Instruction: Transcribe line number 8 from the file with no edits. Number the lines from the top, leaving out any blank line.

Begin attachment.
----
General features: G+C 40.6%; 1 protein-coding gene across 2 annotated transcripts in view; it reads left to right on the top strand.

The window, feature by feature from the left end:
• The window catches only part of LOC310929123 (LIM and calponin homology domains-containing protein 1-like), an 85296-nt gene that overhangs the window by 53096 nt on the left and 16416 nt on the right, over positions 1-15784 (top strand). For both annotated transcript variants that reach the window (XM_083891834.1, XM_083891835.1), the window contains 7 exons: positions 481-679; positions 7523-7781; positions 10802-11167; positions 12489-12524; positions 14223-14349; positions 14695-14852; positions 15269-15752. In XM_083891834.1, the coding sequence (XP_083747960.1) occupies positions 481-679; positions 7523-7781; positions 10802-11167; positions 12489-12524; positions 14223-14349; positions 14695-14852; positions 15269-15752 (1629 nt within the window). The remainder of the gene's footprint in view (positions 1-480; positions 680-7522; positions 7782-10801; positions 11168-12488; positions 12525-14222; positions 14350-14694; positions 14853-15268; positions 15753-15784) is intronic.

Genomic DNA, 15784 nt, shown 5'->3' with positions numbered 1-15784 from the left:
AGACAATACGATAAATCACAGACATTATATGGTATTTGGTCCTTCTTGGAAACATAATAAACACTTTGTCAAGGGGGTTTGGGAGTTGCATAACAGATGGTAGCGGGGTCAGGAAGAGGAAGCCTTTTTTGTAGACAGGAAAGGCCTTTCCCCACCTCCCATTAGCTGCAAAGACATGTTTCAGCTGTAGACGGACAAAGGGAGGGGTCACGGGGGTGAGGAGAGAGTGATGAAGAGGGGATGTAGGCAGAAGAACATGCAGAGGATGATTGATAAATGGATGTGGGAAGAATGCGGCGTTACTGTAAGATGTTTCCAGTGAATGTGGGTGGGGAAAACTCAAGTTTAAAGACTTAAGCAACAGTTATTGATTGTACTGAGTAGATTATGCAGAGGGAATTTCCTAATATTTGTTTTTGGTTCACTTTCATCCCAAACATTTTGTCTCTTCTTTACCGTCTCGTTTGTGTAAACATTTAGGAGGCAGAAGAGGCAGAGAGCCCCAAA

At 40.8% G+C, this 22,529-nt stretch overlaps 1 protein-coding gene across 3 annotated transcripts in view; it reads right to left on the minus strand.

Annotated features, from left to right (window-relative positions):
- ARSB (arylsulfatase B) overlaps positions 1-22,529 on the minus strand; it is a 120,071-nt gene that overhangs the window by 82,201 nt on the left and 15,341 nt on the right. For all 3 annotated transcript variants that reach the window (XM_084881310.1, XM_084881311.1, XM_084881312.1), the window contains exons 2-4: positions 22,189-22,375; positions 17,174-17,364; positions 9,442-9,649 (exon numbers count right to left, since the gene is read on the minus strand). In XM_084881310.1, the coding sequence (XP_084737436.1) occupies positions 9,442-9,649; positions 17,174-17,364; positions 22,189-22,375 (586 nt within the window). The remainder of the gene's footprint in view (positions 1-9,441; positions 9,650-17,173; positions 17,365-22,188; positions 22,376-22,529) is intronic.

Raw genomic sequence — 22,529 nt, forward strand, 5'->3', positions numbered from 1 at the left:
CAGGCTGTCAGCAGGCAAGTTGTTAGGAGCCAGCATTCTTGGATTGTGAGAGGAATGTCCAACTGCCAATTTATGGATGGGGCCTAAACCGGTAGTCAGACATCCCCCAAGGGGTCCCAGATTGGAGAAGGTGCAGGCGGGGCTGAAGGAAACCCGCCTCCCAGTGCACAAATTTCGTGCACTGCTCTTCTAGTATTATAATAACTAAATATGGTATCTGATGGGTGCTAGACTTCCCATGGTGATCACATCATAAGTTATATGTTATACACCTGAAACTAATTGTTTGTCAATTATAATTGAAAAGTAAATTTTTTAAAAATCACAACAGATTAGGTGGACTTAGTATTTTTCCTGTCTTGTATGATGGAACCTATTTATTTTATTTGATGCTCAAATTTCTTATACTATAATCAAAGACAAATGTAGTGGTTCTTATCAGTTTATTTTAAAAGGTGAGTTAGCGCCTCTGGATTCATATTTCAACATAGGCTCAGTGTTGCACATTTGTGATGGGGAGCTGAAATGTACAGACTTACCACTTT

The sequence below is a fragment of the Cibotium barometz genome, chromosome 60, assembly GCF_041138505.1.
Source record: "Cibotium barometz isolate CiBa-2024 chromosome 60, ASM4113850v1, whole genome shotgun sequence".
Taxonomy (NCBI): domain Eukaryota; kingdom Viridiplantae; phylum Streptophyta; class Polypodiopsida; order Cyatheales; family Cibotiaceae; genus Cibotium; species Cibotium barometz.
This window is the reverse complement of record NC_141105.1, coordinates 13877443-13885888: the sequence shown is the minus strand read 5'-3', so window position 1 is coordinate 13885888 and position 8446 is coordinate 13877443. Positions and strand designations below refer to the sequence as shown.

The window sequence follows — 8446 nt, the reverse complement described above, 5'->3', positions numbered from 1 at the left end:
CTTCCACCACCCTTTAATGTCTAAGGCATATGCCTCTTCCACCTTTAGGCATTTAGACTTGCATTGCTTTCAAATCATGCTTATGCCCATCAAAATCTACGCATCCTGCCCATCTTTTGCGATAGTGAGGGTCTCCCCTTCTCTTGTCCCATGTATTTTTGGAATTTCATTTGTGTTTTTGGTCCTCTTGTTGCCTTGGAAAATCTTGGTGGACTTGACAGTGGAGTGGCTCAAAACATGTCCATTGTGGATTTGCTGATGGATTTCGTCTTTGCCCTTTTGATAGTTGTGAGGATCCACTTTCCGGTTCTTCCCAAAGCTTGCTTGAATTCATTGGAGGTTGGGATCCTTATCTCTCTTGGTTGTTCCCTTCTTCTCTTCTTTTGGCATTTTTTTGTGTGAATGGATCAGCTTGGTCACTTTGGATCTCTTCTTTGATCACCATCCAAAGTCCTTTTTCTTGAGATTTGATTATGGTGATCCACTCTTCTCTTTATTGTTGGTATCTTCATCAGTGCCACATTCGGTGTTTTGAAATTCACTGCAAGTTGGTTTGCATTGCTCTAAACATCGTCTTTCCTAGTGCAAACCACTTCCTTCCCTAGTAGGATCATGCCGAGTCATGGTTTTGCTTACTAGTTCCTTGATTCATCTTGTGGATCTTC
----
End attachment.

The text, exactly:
- ARSB (arylsulfatase B) overlaps positions 1-22,529 on the minus strand; it is a 120,071-nt gene that overhangs the window by 82,201 nt on the left and 15,341 nt on the right. For all 3 annotated transcript variants that reach the window (XM_084881310.1, XM_084881311.1, XM_084881312.1), the window contains exons 2-4: positions 22,189-22,375; positions 17,174-17,364; positions 9,442-9,649 (exon numbers count right to left, since the gene is read on the minus strand). In XM_084881310.1, the coding sequence (XP_084737436.1) occupies positions 9,442-9,649; positions 17,174-17,364; positions 22,189-22,375 (586 nt within the window). The remainder of the gene's footprint in view (positions 1-9,441; positions 9,650-17,173; positions 17,365-22,188; positions 22,376-22,529) is intronic.